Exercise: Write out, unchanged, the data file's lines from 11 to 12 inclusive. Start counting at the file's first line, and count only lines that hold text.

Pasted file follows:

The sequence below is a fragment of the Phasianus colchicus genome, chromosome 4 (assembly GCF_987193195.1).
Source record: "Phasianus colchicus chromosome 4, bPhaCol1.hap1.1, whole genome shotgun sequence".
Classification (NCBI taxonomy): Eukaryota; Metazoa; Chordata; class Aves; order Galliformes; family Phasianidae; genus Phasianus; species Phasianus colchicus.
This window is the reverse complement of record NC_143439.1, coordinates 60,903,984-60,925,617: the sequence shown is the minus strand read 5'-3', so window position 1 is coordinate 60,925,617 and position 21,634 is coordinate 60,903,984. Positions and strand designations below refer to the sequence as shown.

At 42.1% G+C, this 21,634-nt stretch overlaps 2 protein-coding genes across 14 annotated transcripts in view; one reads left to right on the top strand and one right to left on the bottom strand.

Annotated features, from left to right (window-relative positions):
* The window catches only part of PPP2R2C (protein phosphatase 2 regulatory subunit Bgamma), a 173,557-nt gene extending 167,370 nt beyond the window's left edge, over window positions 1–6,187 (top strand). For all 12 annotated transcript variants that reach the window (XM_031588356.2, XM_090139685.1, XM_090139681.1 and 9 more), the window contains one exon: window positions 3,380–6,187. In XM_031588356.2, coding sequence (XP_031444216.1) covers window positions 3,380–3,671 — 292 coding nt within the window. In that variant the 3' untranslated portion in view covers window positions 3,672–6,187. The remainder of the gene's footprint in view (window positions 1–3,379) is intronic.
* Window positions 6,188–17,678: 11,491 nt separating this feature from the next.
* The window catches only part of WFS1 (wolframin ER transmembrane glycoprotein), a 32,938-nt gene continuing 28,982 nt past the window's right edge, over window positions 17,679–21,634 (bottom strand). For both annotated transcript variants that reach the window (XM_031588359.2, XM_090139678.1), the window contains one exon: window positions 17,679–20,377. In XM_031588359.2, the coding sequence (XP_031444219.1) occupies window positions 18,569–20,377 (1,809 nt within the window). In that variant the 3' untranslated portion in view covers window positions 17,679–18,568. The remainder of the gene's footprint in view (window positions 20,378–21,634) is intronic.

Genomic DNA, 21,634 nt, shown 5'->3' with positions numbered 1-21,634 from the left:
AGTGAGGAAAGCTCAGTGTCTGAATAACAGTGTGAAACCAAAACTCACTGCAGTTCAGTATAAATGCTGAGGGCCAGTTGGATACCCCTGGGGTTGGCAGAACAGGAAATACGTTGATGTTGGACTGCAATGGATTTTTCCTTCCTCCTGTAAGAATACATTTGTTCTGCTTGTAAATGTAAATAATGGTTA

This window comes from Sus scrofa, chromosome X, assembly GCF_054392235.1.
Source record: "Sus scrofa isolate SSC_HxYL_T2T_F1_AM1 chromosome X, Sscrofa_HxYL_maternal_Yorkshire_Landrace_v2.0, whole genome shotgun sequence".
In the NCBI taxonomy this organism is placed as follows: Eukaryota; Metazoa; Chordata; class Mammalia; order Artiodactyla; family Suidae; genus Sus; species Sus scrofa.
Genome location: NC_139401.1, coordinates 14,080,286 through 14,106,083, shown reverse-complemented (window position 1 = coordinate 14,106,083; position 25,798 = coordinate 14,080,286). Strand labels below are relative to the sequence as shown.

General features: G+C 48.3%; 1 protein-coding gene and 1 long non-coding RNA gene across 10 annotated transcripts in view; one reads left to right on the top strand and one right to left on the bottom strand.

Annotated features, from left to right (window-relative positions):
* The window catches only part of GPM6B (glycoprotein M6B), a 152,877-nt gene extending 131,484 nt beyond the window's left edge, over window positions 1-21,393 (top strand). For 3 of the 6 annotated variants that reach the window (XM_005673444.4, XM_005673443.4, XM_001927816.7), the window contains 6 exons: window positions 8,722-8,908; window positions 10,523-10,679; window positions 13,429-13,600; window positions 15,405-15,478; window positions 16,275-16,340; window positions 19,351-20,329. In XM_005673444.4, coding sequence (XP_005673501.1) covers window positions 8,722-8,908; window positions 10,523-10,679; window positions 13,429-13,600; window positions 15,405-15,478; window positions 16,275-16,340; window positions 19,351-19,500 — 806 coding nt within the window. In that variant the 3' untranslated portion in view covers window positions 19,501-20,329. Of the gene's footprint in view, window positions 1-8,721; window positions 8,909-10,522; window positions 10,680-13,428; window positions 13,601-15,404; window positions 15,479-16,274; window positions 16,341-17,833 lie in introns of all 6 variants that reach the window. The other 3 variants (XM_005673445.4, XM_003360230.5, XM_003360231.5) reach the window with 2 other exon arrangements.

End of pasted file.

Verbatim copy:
AGTGAGGAAAGCTCAGTGTCTGAATAACAGTGTGAAACCAAAACTCACTGCAGTTCAGTATAAATGCTGAGGGCCAGTTGGATACCCCTGGGGTTGGCAGAACAGGAAATACGTTGATGTTGGACTGCAATGGATTTTTCCTTCCTCCTGTAAGAATACATTTGTTCTGCTTGTAAATGTAAATAATGGTTA

This window comes from Sus scrofa, chromosome X, assembly GCF_054392235.1.